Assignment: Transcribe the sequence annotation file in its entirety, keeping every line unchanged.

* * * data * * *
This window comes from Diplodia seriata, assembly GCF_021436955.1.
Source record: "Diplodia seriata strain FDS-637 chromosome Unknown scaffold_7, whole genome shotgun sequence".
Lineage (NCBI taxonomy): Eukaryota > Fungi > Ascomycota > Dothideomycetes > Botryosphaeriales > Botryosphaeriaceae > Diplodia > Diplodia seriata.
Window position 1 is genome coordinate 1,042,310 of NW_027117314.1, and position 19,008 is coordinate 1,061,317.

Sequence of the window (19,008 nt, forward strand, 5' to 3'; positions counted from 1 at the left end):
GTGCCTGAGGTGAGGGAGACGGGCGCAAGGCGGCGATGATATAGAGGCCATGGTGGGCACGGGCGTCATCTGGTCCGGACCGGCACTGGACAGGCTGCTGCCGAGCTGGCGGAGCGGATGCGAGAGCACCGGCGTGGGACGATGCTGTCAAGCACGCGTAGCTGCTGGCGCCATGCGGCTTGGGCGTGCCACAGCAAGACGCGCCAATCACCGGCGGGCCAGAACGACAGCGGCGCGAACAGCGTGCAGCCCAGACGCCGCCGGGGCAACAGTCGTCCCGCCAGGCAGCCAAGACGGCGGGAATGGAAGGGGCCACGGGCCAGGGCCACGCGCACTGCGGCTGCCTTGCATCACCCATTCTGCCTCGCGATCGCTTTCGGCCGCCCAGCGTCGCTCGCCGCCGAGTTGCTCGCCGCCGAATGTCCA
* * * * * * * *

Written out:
This window comes from Diplodia seriata, assembly GCF_021436955.1.
Source record: "Diplodia seriata strain FDS-637 chromosome Unknown scaffold_7, whole genome shotgun sequence".
Lineage (NCBI taxonomy): Eukaryota > Fungi > Ascomycota > Dothideomycetes > Botryosphaeriales > Botryosphaeriaceae > Diplodia > Diplodia seriata.
Window position 1 is genome coordinate 1,042,310 of NW_027117314.1, and position 19,008 is coordinate 1,061,317.

Sequence of the window (19,008 nt, forward strand, 5' to 3'; positions counted from 1 at the left end):
GTGCCTGAGGTGAGGGAGACGGGCGCAAGGCGGCGATGATATAGAGGCCATGGTGGGCACGGGCGTCATCTGGTCCGGACCGGCACTGGACAGGCTGCTGCCGAGCTGGCGGAGCGGATGCGAGAGCACCGGCGTGGGACGATGCTGTCAAGCACGCGTAGCTGCTGGCGCCATGCGGCTTGGGCGTGCCACAGCAAGACGCGCCAATCACCGGCGGGCCAGAACGACAGCGGCGCGAACAGCGTGCAGCCCAGACGCCGCCGGGGCAACAGTCGTCCCGCCAGGCAGCCAAGACGGCGGGAATGGAAGGGGCCACGGGCCAGGGCCACGCGCACTGCGGCTGCCTTGCATCACCCATTCTGCCTCGCGATCGCTTTCGGCCGCCCAGCGTCGCTCGCCGCCGAGTTGCTCGCCGCCGAATGTCCA